How Connery tried to deal with the frustrations he experienced playing Bond is the subject of Chapter 3, which examines the same period, the 1960s and early 1970s, from the reverse perspective. It analyses in detail Connery’s attempts to gain recognition as a talented actor capable of playing a variety of roles. These included playing a defiant working-class soldier in a North African prison camp (The Hill, 1965); a Greenwich Village beat poet in A Fine Madness (1966); a western loner in Shalako (1968); a rebellious miner in The Molly Maguires (1970); and a seedy, damaged police sergeant in The Offence (1973), all of which were deliberately non-Bond roles. The chapter also provides an in-depth analysis of Marnie (1964), showing the accomplishment of Connery’s portrayal of an attractive but psychologically disturbed character, even now rarely recognised, in what is conventionally applauded – though not on its release – as a great Hitchcock film. In addition, using George Cukor’s papers, the chapter discusses an unrealised project to film an adaptation of the novel Nine Tiger Man in which Connery was to have played a sexually attractive Indian revenging himself on the imperial English, which reveals much about his image in Hollywood. The chapter demonstrates that although Connery had considerable success in winning critical recognition for his acting accomplishments, these characters failed to interest or appeal to the cinemagoing public. This shows the profound difficulties stars have in altering their persona – in Connery’s case his persona as Bond – and of gaining audience acceptance in different roles.
The introduction provides a useful synthesis of the development of British spas in the long eighteenth century. It is both a preliminary reading to the chapters and a pedagogical overview of the phenomenon. It provides a map of spas in the eighteenth century specifically designed with cartographies, based on an original survey. It aims to give the reader a set of categories so they may navigate the book with a clear idea of the size and scale of spas, the various types of mineral waters and the methods of treatment, as well as an account of the chemical analyses performed. This introduction takes stock of the multiple primary sources under study, their genre and their popularity, as well as the methods implemented to interpret them. It clearly sets out the purpose of the book and gives a synthetical review of previous and current scholarship on the topic.
The Introduction begins by providing a view of the historiographical contexts of the study and discusses prior scholarly work pointing to clerical authorship as an area ready for further examination. It then presents the paradigm of the ‘pastor-author’ as a category which provides the basis for the present study and introduces the book’s employment of a case-study methodology as a way to deeply analyse the interrelationship of clerical and authorial activities. Further, it addresses the book’s focus upon moderate puritan pastor-authors by explaining that while authorship could fit well with the religious goals and the circumstances of puritan pastors, no unique connection is suggested between puritanism and pastor-authorship; rather, this connection is a matter of framing, providing coherence to the present study. After outlining the book’s subsequent chapters, the Introduction concludes with an orientation to the life and career of Richard Bernard, whose pastoral-authorial work forms the basis of the book’s central case study.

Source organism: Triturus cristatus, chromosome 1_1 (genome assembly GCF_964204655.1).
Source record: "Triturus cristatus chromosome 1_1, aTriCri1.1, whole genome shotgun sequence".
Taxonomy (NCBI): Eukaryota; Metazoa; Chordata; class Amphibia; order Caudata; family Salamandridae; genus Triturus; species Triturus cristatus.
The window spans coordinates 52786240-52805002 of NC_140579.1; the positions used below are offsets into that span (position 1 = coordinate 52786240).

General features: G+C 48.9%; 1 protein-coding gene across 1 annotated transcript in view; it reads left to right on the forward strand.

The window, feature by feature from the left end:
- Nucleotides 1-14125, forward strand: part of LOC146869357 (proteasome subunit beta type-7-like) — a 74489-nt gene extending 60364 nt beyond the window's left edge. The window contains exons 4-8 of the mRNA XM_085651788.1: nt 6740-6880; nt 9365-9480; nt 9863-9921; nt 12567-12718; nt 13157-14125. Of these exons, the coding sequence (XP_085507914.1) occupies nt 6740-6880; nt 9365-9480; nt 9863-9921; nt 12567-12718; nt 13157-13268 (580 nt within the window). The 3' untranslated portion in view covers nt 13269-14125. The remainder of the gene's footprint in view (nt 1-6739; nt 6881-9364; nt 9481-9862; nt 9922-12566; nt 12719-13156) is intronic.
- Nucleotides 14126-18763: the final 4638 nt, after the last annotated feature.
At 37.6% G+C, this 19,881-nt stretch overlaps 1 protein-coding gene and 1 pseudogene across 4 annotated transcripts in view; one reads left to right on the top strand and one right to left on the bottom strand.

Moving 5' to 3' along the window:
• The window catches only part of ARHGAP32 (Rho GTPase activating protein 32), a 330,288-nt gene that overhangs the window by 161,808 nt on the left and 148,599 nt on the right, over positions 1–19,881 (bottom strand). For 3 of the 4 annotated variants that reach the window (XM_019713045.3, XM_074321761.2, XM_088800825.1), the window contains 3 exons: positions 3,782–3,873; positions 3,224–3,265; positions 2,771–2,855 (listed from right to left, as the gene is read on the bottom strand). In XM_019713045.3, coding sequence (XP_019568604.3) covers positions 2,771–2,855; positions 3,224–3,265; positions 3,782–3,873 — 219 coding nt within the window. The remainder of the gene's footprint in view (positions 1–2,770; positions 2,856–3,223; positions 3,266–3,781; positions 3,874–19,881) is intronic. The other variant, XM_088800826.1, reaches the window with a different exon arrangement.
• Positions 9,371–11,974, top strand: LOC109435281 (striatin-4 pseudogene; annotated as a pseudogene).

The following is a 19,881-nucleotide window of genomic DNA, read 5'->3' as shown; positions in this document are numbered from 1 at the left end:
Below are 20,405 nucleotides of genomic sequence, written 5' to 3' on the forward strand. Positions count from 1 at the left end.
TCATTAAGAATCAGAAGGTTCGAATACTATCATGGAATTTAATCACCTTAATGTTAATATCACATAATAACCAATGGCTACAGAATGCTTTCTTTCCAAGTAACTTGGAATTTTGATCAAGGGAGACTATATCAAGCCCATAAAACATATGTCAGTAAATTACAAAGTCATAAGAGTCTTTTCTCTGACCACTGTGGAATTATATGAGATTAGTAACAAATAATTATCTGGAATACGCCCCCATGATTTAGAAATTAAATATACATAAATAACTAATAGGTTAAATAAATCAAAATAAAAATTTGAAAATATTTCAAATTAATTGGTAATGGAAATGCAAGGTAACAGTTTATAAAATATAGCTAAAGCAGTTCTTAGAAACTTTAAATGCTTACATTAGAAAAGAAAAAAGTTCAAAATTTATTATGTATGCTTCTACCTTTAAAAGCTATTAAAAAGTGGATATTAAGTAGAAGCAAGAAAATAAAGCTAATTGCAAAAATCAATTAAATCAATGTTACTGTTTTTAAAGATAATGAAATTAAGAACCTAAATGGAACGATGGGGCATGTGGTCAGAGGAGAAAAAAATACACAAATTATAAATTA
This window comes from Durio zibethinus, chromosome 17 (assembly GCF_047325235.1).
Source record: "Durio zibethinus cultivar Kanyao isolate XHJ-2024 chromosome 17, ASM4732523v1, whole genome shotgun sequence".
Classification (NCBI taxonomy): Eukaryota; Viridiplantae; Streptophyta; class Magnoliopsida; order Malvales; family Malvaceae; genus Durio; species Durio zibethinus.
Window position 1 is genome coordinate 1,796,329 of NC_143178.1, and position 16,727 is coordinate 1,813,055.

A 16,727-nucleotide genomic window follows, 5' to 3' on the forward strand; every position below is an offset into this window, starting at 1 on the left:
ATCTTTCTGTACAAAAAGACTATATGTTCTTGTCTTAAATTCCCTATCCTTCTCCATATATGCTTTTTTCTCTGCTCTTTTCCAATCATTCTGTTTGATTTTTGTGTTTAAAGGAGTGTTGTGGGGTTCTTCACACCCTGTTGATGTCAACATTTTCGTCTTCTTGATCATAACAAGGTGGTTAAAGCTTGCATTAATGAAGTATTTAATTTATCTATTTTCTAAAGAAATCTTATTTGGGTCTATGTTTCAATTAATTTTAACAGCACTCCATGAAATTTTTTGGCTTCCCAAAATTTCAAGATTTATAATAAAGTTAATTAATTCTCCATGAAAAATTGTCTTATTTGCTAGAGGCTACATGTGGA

The Introduction sets out the aims and objectives of the study, which is not a biography but an exploration of film stardom. Its approach is to understand stardom as an economic, cultural and social phenomenon, a ‘mediated self’ that requires attention to the exigencies of Connery’s career as a professional actor, including his training. It argues that understanding Connery’s acting and performance, what he represented on screen, requires both close textual analysis and an examination of his films’ specific production contexts, situated within their systems of production, distribution and exhibition. The Introduction discusses the importance of his complex embodiment of national identity, arguing that through his working-class Scottishness, Connery contested the dominant images of Britishness through working as a transnational star in Britain, America and Europe which gave him a unique persona. That persona, the study contends, was mutable, and the Introduction posits that understanding stardom requires close attention to the processes through which Connery’s image was constructed and reconstructed and to the importance of an iconic, mythic dimension by which he became a ‘screen legend’. The Introduction also points to the social significance of his Scottishness, his public activism promoting the cause of Scottish independence, which was another important dimension of his stardom. The Introduction concludes by discussing the available sources, the importance of drawing on a wide range of material including archival and promotional, and the organisation of the study that combines a linear chronology with more generalised reflections on the phenomenon of stardom.
This chapter historicises the term ‘dystopia’ before tracing its emergence as a genre of fiction. The chapter makes an argument for using the critical theory of Theodor Adorno to understand the existence, the history and the contemporary popularity of dystopian fiction. The classic dystopia is positioned as marked by a form of negative commitment which helps us understand its political work. Adorno’s sensitivity to the situation or dilemma of language, brought about by the culture industry’s dragging of language into the exchange relation, is used to focus the novum as the signature formal feature of dystopias in the early decades of their development. The chapter asks if contemporary dystopias still operate such a novum.
Chapter 2 demonstrates several ways that Bernard’s early-career experiences shaped his long-term relationship with the national church as well as his approach to print authorship. It highlights how returning to conformity actually strengthened Bernard’s commitment (when pressed) to abiding under the strictures of ecclesiastical superiors – something that would later influence his innovative approaches to publishing on controversial topics. More generally, it shows how his early engagement in his personal ministry and in print mutually enabled and influenced one another in the service of complementary goals both before and after his period of nonconformity. As later chapters will show, the approaches to authorship and pastoral ministry that coalesced during this formative period would reverberate through Bernard’s work for decades to come.